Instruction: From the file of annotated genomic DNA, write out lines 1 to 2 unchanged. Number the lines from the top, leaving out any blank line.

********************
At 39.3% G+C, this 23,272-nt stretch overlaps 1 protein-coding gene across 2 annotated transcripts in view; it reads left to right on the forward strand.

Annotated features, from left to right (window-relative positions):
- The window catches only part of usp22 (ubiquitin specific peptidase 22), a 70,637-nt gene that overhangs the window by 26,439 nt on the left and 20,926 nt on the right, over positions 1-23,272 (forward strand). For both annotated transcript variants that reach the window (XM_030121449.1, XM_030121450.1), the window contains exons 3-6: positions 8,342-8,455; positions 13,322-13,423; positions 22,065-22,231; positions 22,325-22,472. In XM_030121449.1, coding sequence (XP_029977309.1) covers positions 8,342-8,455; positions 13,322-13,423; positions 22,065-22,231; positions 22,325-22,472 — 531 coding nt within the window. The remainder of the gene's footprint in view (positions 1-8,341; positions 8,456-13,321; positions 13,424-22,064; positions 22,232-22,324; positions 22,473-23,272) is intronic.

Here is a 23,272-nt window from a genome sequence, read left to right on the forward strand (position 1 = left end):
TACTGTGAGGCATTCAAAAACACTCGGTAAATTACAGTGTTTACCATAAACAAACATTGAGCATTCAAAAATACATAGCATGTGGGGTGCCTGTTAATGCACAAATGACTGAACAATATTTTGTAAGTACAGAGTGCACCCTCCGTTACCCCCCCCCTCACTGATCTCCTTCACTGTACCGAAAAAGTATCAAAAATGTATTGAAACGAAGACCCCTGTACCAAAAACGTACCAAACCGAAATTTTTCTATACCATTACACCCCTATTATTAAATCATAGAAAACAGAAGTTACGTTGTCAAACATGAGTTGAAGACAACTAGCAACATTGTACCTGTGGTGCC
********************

At 39.3% G+C, this 23,272-nt stretch overlaps 1 protein-coding gene across 2 annotated transcripts in view; it reads left to right on the forward strand.

Annotated features, from left to right (window-relative positions):